Lecture 1: Introduction

Multiphase flows are defined as
Two or more chemically inert phases
Mixture of two or more gasses such as oxygen and nitrogen
Gases dissolved in liquid such as carbon dioxide in water
Mixture of two or more liquids such as water and ethanol
All of the above

Which one of the following is NOT a multiphase flow
Boiling water
Avalanches
Mixture of oxygen and nitrogen
Rain
Blood

Which of the following problems does NOT involve multiphase flow
Boiling heat transfer
Atomization of liquids
Mixing of carbon dioxide in the atmosphere
Mudslides
Sandstorms

The interface between immiscible fluids
Gradually disappears due to diffusion
Remains sharp at all times
Has zero surface tension
Allows a finite jump in tangential velocity
Allows a finite jump in temperature

For two-fluid systems it is true that:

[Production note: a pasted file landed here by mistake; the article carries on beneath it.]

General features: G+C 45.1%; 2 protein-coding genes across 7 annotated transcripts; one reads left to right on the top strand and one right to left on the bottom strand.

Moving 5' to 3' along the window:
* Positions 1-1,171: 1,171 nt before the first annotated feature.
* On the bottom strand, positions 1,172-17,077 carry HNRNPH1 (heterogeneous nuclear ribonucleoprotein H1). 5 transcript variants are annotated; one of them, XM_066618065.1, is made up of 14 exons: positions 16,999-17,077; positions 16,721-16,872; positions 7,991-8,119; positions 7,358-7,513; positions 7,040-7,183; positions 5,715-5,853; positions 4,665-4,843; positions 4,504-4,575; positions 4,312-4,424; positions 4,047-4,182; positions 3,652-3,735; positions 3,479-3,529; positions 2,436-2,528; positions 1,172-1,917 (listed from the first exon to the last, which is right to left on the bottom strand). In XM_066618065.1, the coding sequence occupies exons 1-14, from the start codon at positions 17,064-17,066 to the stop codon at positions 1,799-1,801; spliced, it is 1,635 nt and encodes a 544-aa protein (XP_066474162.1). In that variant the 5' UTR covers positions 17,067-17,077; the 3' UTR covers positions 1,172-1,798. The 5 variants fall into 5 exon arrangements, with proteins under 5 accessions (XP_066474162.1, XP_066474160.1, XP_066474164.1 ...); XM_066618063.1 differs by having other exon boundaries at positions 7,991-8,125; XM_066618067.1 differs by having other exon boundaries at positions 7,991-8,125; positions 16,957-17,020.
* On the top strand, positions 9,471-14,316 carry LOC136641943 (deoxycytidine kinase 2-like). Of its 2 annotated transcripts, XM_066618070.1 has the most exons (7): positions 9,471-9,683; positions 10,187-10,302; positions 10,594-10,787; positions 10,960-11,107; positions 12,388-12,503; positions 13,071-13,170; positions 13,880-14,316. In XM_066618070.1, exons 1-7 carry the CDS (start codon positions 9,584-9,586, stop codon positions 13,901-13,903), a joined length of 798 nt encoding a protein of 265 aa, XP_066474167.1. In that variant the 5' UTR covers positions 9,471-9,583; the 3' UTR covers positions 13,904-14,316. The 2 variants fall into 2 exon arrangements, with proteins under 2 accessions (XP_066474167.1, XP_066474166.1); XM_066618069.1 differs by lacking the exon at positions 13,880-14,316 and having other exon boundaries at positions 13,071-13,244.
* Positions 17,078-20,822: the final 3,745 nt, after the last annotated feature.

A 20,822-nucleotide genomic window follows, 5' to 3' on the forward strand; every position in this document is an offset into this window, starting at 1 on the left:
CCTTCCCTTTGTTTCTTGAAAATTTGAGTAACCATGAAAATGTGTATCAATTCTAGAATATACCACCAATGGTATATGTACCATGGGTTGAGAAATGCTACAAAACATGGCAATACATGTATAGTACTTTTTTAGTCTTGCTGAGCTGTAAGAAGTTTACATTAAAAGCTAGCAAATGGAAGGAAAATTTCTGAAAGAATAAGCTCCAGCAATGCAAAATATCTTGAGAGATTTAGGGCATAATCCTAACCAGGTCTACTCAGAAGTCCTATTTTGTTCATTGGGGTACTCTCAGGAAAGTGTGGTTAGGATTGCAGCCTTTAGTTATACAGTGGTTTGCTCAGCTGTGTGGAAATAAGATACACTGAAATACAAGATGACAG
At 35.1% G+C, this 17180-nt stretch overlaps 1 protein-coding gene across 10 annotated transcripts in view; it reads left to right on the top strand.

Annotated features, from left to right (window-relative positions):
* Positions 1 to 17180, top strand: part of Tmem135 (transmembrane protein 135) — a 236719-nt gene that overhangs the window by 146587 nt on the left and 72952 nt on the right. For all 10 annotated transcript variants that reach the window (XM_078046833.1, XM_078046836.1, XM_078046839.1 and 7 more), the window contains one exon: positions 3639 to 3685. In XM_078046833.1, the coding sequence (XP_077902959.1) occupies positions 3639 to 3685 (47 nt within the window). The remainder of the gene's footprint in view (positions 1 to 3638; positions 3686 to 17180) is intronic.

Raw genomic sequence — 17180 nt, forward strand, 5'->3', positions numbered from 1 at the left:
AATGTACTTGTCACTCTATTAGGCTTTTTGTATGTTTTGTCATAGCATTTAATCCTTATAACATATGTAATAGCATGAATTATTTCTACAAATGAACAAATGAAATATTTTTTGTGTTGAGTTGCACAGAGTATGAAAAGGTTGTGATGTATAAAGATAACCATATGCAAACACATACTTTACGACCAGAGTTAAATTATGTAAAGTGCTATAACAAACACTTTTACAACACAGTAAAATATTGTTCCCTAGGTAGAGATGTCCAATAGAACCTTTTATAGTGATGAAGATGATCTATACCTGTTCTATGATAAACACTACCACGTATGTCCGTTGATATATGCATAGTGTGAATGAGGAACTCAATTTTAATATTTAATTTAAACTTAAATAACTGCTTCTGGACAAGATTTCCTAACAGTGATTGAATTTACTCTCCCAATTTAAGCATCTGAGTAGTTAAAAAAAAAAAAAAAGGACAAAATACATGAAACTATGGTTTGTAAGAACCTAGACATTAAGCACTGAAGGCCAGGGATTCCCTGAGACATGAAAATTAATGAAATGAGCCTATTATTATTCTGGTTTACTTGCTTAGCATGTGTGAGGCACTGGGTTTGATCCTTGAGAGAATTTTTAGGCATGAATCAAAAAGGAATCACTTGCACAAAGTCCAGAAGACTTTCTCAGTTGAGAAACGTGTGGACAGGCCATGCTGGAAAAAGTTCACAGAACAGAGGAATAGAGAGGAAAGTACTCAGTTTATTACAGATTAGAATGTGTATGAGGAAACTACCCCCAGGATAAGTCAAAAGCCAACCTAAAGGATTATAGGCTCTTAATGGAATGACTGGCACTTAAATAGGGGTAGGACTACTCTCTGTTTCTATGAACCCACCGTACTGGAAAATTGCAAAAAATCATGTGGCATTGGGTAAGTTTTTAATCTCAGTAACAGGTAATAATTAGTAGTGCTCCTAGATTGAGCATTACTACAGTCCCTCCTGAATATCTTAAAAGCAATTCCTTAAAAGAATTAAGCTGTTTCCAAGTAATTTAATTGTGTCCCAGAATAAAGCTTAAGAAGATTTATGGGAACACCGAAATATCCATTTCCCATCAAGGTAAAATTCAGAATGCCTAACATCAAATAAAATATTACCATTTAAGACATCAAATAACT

They can only be simulated using molecular dynamics simulations
They are generally impossible to model mathematically
In many cases the governing equations are reasonably well known
In most cases the governing equations are not known
None of the above

The term direct numerical simulations (DNS) as used here refers to
Fully resolved simulation of a bubble or drop
Accurate simulations of simple model equations
Accurate solution of equations describing complex unsteady evolution of a large system
Large-scale industrial simulation of a full-scale industrial system
Any numerical simulation of multiphase flows

For atomization we are interested in
The size of the drops
The velocity of the drops
The time it takes for drops to form
The spatial distribution of drops
All of the above

For bubbly flows we are interested in
The velocity of the bubbles
The bubble size distribution
The bubble spatial distribution
If bubbles coalesce and/or break apart
All of the above

An indicator function is used to:
Identify the different fluids
Compute the void fraction
Compute "phasic" averages
All of the above
Only to identify the different fluids and find the void fraction

Efforts to do numerical simulations of multiphase flows
Started in the early fifties
Started in the early sixties
Started in the early seventies
Did not start until very recently
None of the above